BENJAMIN NETANYAHU, ISRAELI PRIME MINISTER (through translator): In Rafah, we already evacuated about one million noncombatant residents, and despite

our utmost effort not to harm noncombatants, something unfortunately went tragically wrong.

We are investigating the incident and we reach conclusions, because this is our policy.


QUEST: French President Emmanuel Macron said he was outraged by the strike only days after he welcomed the foreign ministers of Qatar, Egypt, Jordan,

and Saudi to Paris for talks on the region in Gaza.

CNN's Jeremy Diamond has more. And a warning, some of the footage quite simply, it is difficult to watch.


JEREMY DIAMOND, CNN CORRESPONDENT (voice over): Their blood-curdling screams tell the story of the unfolding horror more than words ever could.

But, it is only as bodies are pulled out of the inferno that the scale of this attack becomes clear.

At least 45 people were killed after an Israeli airstrike targeted this camp for displaced Palestinians in Western Rafah, according to the

Palestinian Ministry of Health.

Plastic tarps engulfed in flames, sheet metal walls crushed by the blast, a block of makeshift shelters flattened in an instance.

The Israeli military says the strike killed two senior Hamas militants who commanded Hamas' West Bank operations, Yassin Rabia and Khaled Nagar.

In a rare move, the Israeli military's top lawyer launching an investigation into the strike, saying civilian casualties had not been

expected. "It was assessed that there would be no expected harm to uninvolved civilians. The IDF regrets any harm to uninvolved civilians

during combat."

Mohammed Abu Ataiwi (ph) is one of those civilians, so badly burned that he cannot even open his eyes. But, there are so many more. So many children

writhing in pain. And then, there are the parents desperate to save babies whose cries have been silenced, perhaps forever.


For those who survived, whatever thin sense of safety they still had has now been completely shattered.

(RANIN speaking in foreign language.)

DIAMOND (voice over): "We were sitting and suddenly there was a big blast and fire. People started screaming," Ranin (ph) says, describing how they

spent the whole night pulling charred bodies out of the embers.

While hundreds of thousands have fled Eastern Rafah after the military ordered its evacuation, many others like this man displaced from Central

Gaza came here to Western Rafah, told the area would be safe.

And then there are the mourners.

(UNIDENTIFIED MALE speaking in foreign language.)

DIAMOND (voice over): "The occupation army is a liar. There is no security in Gaza," says this man, whose brother was killed in the strike. "Here he

is with his wife. They were martyred. They are gone."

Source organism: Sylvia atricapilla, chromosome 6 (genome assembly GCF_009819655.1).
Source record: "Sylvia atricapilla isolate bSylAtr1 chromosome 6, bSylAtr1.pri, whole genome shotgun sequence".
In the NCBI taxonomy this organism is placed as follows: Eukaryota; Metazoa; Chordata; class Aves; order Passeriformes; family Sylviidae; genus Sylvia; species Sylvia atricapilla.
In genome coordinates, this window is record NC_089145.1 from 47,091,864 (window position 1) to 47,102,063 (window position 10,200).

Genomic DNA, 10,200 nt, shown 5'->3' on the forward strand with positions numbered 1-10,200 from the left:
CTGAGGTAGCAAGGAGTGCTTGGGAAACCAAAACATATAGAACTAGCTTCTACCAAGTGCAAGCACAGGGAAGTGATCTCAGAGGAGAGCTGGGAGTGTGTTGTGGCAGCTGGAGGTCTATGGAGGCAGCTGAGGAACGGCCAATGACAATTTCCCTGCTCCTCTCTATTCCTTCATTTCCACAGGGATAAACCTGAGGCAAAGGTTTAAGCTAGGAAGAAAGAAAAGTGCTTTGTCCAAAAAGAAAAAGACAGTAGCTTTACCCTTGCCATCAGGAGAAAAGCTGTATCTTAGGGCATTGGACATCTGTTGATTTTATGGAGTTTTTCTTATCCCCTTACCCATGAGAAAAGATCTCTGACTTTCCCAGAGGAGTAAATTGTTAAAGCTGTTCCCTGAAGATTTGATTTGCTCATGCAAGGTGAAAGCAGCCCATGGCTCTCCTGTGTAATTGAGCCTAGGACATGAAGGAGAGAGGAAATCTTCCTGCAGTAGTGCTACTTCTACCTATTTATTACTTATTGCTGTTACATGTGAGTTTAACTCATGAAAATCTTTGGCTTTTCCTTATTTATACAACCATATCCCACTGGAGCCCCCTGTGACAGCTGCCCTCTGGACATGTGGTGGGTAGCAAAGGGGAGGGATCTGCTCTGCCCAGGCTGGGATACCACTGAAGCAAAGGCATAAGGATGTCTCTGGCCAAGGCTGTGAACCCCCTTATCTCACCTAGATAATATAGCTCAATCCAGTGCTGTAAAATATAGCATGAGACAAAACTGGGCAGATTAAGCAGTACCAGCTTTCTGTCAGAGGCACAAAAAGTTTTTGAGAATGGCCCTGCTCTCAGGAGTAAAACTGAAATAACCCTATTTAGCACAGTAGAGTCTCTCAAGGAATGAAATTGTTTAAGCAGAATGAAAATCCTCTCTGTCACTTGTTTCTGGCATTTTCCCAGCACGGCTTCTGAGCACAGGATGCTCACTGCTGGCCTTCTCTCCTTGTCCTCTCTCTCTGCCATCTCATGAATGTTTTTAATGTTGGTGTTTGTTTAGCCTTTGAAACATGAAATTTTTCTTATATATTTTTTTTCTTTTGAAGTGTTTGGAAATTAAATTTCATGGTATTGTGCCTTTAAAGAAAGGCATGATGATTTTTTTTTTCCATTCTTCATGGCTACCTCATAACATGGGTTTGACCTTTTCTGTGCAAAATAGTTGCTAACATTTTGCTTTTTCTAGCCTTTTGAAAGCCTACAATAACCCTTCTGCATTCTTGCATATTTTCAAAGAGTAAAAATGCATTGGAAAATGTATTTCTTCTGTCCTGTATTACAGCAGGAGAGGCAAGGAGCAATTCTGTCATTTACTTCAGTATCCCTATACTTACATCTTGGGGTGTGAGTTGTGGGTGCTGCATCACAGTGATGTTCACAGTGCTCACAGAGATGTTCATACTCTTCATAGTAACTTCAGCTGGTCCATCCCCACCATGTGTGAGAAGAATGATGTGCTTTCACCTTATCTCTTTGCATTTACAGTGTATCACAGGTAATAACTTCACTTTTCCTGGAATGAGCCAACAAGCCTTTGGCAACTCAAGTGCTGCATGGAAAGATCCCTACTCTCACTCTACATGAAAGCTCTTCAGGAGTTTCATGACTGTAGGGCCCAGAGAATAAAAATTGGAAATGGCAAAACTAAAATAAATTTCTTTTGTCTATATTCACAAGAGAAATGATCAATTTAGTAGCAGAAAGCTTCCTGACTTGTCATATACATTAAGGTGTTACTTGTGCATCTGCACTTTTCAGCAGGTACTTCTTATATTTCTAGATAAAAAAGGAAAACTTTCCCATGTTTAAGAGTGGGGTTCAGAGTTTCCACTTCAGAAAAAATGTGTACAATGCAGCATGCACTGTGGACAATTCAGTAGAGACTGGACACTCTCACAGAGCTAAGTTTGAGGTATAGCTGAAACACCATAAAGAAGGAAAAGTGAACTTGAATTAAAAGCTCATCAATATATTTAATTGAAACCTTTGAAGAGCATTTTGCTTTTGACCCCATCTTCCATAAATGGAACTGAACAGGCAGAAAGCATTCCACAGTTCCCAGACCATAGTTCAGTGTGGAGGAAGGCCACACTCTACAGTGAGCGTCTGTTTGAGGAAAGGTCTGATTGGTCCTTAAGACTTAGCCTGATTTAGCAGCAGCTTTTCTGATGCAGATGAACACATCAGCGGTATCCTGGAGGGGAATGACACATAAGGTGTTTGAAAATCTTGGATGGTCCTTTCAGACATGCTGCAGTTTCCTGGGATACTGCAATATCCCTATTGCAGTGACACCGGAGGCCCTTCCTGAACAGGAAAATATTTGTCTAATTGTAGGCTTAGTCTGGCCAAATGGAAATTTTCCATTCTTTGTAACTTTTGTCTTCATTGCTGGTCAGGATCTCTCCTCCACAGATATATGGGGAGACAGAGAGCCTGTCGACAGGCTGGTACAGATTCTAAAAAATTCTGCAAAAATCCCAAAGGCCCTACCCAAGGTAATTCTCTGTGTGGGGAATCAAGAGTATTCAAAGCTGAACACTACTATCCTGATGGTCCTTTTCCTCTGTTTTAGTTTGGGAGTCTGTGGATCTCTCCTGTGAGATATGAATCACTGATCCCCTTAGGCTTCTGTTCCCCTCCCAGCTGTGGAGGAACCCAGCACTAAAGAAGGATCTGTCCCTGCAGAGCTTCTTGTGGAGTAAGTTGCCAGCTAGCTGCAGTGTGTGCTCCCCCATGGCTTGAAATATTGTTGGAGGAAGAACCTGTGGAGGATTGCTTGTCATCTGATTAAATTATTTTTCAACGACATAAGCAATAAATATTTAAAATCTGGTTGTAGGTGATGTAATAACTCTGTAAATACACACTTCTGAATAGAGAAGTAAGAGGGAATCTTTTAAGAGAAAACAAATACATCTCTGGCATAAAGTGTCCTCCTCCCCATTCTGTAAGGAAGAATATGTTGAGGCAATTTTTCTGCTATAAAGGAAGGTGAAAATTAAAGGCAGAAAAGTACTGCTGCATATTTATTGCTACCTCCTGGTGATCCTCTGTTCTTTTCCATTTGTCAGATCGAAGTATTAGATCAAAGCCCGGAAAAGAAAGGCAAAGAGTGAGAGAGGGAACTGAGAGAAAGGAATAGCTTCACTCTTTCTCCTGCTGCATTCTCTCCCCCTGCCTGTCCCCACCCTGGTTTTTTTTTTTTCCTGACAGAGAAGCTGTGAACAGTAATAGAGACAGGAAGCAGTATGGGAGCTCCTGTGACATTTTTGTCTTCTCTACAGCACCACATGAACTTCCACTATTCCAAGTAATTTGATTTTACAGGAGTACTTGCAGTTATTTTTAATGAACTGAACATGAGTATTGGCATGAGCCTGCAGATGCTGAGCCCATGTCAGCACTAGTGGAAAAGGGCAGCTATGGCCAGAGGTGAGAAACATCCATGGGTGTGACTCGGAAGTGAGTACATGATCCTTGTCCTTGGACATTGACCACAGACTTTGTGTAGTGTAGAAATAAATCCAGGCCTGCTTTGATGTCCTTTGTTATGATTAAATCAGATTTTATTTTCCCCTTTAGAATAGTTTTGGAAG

For one man, a brother, for another, his sister.

(UNIDENTIFIED MALE speaking in foreign language.)

DIAMOND (voice over): "She was the only one," he says, "She was the only one and she is gone."

Jeremy Diamond, CNN, Jerusalem.


QUEST: More than 2,000 people are now feared to have been buried alive by a huge landslide in Papua New Guinea over the weekend.

The survivors have been digging with hand tools in an attempt to find their loved ones.

The number of people who died is far worse than initial estimates.

As CNN's Ivan Watson explains.


IVAN WATSON, CNN SENIOR INTERNATIONAL CORRESPONDENT (voice over): An outpouring of grief in a village community, where the government says more

than 2,000 residents could be trapped under deep rock. Many of the people in these highland villages buried as they slept when a massive landslide

hit overnight Friday.

Satellite pictures from before and after show the sheer size of the landslide. The rubble is so deep that few victims have been recovered.

EVID KAMBU, LANDSLIDE SURVIVOR (through translator): I have 18 of my family members buried under the debris and the soil that I'm standing on, and a

lot more family members in the village I cannot count. I am the landowner here. Thank you to all those who came to help us. But, I cannot retrieve

the bodies. So, I'm standing here helplessly.

WATSON (voice over): Yambali village in Enga Province is an extremely remote part of Papua New Guinea. Help has been slow to arrive through

mountainous terrain thick with jungle, the terrain unstable even for rescue workers. Without heavy lift equipment, desperate people have done what they


SERHAN AKTOPRAK, IOM CHIEF OF MISSION, PAPUA NEW GUINEA: They are using -- digging sticks, spades, agricultural forks, and their hands of course.

WATSON (voice over): A small amount of aid has arrived but the landslide has destroyed the main road into the village, and aid workers say violence

between local tribes has made the journey even more dangerous.

Over the weekend, eight people were killed, and houses and shops burned along the road to the disaster site.